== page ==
Mixing PBC and molecular modules

Post-HF methods, as standalone numerical solvers, do not require knowledge of the boundary conditions. Calculations on finite-sized systems and extended systems are distinguished by the boundary conditions of the integrals (and basis). The same post-HF solver can thus be used for both finite-size problems and the periodic boundary problems if they have a compatible Hamiltonian structure.

In PySCF, many molecular post-HF solvers have two implementations: an incore and outcore version. These differ by the treatment of the 2-electron integrals. The incore solver takes the _eri (or with_df, see mol_df) from the underlying mean-field object as the two-electron interaction part of the Hamiltonian while the outcore solver generates the 2-electron integrals (with free boundary conditions) on the fly. To use the molecular post-HF solvers in PBC code, we need to ensure that the incore version solver is called.

Generating _eri in a mean-field object is the straightforward way to trigger the incore post-HF solver. If the allowed memory is large enough to hold the entire 2-electron integral array, the Gamma point HF solver always generates and holds this array. A second choice is to set incore_anyway in cell which forces the program to generate and hold _eri in the mean-field object.


If the problem is big, incore_anyway may overflow the available physical memory.

Holding the full integral array _eri in memory limits the problem size one can treat. Using the density fitting object with_df to hold the integrals can overcome this problem. This architecture has been bound to PBC and molecular mean-field modules. Not all post-HF methods are available with density fitting.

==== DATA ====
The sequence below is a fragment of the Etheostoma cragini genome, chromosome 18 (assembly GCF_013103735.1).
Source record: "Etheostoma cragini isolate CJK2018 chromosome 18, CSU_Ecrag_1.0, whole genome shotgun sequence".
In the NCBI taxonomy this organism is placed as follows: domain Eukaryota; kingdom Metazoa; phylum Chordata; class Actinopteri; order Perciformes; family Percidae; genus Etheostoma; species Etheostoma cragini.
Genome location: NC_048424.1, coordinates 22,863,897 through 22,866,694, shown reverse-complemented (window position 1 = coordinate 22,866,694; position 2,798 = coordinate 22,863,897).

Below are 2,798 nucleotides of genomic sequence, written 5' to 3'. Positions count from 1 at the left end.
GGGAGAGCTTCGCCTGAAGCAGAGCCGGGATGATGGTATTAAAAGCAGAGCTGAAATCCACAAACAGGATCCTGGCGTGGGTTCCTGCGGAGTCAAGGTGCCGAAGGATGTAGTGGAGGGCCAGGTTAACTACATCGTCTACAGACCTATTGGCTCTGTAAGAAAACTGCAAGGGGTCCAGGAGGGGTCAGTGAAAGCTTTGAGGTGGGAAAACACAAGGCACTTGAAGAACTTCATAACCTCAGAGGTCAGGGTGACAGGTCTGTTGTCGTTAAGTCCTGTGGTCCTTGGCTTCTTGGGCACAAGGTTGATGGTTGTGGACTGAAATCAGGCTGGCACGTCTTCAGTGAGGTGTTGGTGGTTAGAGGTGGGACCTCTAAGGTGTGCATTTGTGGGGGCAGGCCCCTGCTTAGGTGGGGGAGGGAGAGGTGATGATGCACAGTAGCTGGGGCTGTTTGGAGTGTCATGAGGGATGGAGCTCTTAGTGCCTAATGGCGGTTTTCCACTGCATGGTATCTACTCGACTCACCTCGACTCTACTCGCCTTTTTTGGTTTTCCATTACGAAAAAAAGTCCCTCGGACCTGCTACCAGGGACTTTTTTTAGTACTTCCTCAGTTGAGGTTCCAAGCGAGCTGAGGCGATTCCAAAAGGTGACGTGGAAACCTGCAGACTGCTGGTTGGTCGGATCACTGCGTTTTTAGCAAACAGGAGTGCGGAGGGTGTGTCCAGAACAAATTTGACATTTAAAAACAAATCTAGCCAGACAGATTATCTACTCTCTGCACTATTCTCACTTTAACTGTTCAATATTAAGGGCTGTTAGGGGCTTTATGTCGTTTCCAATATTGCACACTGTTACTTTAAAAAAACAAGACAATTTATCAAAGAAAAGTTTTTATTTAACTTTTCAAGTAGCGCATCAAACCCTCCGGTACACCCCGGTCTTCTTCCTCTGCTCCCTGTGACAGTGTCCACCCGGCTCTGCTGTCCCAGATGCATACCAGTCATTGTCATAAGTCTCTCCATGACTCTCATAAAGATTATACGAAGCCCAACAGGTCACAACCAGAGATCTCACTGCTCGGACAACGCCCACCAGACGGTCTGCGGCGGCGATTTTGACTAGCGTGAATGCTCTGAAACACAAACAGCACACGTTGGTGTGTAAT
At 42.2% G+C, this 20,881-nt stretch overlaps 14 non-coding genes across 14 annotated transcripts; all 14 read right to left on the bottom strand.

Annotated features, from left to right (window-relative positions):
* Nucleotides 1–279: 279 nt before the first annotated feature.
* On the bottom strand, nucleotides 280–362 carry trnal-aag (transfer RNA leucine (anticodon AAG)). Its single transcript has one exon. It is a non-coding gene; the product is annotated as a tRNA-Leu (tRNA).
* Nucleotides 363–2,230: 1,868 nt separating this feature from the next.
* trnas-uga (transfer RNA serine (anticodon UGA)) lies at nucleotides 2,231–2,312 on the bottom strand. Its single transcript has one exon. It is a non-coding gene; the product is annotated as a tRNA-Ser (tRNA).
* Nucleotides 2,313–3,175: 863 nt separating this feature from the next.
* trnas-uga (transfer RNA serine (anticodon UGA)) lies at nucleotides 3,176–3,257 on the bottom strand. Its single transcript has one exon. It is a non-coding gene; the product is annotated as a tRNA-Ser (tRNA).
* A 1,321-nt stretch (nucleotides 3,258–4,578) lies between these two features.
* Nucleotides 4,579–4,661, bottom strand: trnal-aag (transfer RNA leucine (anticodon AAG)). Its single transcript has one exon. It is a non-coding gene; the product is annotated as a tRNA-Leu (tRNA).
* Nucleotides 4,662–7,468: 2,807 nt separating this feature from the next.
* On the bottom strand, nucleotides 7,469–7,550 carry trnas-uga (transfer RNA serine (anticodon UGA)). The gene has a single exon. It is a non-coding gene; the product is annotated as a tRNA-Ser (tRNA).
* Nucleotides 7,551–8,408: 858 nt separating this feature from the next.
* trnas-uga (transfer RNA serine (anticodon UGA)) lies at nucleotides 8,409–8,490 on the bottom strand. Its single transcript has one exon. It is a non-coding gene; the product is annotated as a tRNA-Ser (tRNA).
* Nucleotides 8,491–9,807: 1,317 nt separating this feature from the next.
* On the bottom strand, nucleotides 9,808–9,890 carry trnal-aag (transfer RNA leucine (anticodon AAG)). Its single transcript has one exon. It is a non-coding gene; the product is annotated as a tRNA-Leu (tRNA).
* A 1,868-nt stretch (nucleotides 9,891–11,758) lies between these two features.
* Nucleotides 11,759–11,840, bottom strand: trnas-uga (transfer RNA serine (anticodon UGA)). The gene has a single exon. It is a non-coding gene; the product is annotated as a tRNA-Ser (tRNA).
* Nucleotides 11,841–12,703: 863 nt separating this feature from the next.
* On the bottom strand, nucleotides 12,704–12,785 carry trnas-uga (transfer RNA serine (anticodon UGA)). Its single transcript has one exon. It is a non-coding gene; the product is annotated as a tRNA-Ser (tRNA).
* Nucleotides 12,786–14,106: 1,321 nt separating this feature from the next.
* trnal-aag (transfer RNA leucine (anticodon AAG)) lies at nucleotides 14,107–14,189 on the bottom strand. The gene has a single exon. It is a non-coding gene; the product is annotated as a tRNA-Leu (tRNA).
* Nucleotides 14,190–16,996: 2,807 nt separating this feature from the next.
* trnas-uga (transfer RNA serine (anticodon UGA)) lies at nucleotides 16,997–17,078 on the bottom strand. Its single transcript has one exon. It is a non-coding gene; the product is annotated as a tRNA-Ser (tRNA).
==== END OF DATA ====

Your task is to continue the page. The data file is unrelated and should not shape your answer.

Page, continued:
Aside from the 2-electron integrals, there are some attributes and methods required by the post-HF solver. They are get_hcore(), and get_ovlp() for 1-electron integrals, _numint, grids for the numerical integration of DFT exchange-correlation functionals. These are all overloaded in the PBC mean-field object to produce the PBC integrals.


#!/usr/bin/env python

Gamma point post-HF calculation needs only real integrals.
Methods implemented in finite-size system can be directly used here without
any modification.

import numpy
from pyscf.pbc import gto, scf

cell = gto.M(
    a = numpy.eye(3)*3.5668,
    atom = '''C     0.      0.      0.    
              C     0.8917  0.8917  0.8917
              C     1.7834  1.7834  0.    
              C     2.6751  2.6751  0.8917
              C     1.7834  0.      1.7834
              C     2.6751  0.8917  2.6751
              C     0.      1.7834  1.7834
              C     0.8917  2.6751  2.6751''',
    basis = '6-31g',
    verbose = 4,

mf = scf.RHF(cell).density_fit()
mf.with_df.mesh = [10]*3

# Import CC, TDDFT module from the molecular implementations
from pyscf import cc, tddft
mycc = cc.CCSD(mf)

mytd = tddft.TDHF(mf)
mytd.nstates = 5